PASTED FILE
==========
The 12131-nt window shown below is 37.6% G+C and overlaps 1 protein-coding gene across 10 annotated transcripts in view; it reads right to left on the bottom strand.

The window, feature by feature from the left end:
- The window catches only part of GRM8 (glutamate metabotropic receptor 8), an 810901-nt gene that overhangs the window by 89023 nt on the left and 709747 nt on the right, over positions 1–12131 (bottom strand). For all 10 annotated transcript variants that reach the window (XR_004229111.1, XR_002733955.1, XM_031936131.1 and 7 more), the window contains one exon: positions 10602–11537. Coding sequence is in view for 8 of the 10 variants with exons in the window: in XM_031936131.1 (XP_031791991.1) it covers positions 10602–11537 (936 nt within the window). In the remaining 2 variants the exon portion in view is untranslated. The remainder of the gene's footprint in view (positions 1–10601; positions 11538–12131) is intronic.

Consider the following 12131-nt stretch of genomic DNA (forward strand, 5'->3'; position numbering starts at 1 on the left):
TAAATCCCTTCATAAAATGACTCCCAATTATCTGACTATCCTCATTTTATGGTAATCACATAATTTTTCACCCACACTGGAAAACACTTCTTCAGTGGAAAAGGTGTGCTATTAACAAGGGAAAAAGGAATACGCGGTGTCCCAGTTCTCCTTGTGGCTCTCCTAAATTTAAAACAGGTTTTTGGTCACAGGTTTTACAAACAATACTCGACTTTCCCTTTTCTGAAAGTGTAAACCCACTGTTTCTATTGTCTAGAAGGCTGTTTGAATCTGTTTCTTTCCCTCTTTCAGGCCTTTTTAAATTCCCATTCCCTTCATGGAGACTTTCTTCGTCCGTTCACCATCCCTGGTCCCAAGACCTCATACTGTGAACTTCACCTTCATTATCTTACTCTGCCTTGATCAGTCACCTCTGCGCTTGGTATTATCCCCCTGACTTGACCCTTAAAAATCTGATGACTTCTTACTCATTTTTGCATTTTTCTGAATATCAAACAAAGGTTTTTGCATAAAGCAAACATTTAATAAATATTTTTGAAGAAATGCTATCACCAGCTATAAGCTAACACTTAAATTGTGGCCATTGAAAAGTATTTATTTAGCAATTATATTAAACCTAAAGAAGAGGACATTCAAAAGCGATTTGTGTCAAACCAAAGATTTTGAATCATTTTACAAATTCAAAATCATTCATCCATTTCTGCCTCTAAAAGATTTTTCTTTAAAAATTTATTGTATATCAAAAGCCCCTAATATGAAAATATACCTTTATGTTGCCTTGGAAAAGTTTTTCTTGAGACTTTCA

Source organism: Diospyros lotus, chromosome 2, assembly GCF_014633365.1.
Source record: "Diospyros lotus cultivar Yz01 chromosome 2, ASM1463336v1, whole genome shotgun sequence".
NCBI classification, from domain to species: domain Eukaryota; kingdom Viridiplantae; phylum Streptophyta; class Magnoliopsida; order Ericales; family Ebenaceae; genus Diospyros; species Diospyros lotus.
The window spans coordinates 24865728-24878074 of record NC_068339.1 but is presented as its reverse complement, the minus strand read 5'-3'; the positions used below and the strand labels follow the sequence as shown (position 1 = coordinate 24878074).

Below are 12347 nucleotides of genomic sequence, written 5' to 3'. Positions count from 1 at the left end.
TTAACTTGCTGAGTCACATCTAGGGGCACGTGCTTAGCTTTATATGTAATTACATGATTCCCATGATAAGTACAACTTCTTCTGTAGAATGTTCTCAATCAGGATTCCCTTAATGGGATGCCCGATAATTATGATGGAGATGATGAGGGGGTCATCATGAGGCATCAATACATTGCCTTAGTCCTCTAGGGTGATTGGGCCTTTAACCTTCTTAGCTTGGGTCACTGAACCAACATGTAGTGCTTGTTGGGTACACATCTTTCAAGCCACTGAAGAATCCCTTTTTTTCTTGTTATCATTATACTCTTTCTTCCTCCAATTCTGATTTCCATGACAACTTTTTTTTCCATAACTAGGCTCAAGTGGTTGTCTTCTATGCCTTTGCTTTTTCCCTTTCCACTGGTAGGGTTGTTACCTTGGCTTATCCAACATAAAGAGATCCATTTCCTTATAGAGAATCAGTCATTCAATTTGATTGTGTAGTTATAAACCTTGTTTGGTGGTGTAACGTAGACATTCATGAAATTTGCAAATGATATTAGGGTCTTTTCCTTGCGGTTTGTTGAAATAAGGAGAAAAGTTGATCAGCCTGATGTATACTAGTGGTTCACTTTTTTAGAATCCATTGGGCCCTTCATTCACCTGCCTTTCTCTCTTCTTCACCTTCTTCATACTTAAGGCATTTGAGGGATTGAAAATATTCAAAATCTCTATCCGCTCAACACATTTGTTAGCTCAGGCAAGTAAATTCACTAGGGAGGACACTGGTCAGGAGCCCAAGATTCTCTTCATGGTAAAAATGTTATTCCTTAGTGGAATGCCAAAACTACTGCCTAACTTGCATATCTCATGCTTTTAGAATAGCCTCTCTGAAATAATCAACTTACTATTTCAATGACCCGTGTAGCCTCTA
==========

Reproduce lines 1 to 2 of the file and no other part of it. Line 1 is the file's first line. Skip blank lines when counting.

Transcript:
The 12131-nt window shown below is 37.6% G+C and overlaps 1 protein-coding gene across 10 annotated transcripts in view; it reads right to left on the bottom strand.

The window, feature by feature from the left end: